A cursory internet search using the prompt, “Improving Labour Productivity through Internal Corporate Social Responsibility” revealed that as far back as 2008, the Trinidad and Tobago Manufacturers’ Association (TTMA) partnered with the UN Development Program on a project aimed at strengthening the ICSR practices within labour intensive enterprises in the country and developing an ICSR model that can be replicated.
Surely, based on the aforementioned, we can see that a case exists for ICSR to be included in any discussion focused on productivity. The impact of a comprehensive ICSR programme on workforce productivity cannot be overstated. 
ICSR is an ever-evolving concept that is continually researched with the literature suggesting that its crucial dimensions can include Economic Responsibility, Legal Responsibility, Employee Well-being, Professional Development, Ethical Practices, Work Diversity, Human Rights, Engagement and Inclusion, Training and Development, Health and Safety, and Work-Life Integration. These dimensions will constitute some essential talking points at HRMATT’s C-Suite Conversation on Productivity.
Focusing on these internal aspects, companies can create sustainable and responsible businesses that contribute to the well-being of employees and by extension, the broader society at large. It should also be noted that increasingly, this internal dimension of firms’ Corporate Social Responsibility (CSR) is being recognised as a crucial part of achieving the United Nations Sustainable Development Goals due to its impact on the quality of life for employees and their communities.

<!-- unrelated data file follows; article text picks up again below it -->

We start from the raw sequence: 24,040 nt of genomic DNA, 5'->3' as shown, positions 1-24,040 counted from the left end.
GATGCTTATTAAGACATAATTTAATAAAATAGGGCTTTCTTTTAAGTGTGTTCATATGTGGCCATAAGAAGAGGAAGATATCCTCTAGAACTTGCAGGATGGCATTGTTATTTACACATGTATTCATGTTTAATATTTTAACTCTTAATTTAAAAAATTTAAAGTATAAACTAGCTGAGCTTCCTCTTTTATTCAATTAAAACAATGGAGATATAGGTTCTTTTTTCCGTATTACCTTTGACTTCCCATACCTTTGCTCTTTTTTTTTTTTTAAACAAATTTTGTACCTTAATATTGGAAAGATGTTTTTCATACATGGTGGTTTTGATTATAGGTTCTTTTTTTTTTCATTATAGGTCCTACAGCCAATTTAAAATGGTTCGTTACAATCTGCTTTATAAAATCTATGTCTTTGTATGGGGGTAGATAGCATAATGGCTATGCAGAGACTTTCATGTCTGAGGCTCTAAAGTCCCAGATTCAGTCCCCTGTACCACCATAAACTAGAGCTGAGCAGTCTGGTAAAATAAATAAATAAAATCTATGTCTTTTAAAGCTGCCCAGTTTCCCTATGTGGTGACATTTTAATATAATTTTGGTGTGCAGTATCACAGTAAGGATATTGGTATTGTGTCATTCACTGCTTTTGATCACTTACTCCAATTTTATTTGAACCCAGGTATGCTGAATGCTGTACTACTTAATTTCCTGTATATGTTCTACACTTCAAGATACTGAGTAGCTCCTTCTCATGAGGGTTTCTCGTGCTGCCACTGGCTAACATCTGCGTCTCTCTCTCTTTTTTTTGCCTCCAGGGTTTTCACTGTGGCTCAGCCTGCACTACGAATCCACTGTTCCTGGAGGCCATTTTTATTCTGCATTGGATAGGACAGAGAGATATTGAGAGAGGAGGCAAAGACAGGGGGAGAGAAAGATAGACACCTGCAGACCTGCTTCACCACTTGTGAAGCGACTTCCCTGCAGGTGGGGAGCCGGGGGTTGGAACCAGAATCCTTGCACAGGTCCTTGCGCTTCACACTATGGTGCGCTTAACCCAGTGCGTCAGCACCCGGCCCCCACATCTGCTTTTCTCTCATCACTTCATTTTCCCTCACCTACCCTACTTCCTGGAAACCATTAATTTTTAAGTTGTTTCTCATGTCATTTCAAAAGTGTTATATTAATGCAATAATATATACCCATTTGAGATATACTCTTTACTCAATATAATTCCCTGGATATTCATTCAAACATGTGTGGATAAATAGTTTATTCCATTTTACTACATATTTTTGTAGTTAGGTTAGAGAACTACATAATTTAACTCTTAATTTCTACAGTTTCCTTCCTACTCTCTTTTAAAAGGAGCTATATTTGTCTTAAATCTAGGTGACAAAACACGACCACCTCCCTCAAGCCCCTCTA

So, what are some of the significant potential impacts of ICSR on organisations? 

  • ICSR encourages increased work engagement among employees by prioritising employee well-being, safety, and work-life balance. Further, it fosters positive work environments, which in turn can lead to more engaged, committed, motivated, and productive employees. 
  • By addressing health and safety concerns, providing training and development opportunities, and promoting a diverse and inclusive workplace, ICSR reduces burnout. Burnout negatively impacts employee productivity, and the implementation of ICSR practices mitigates this risk.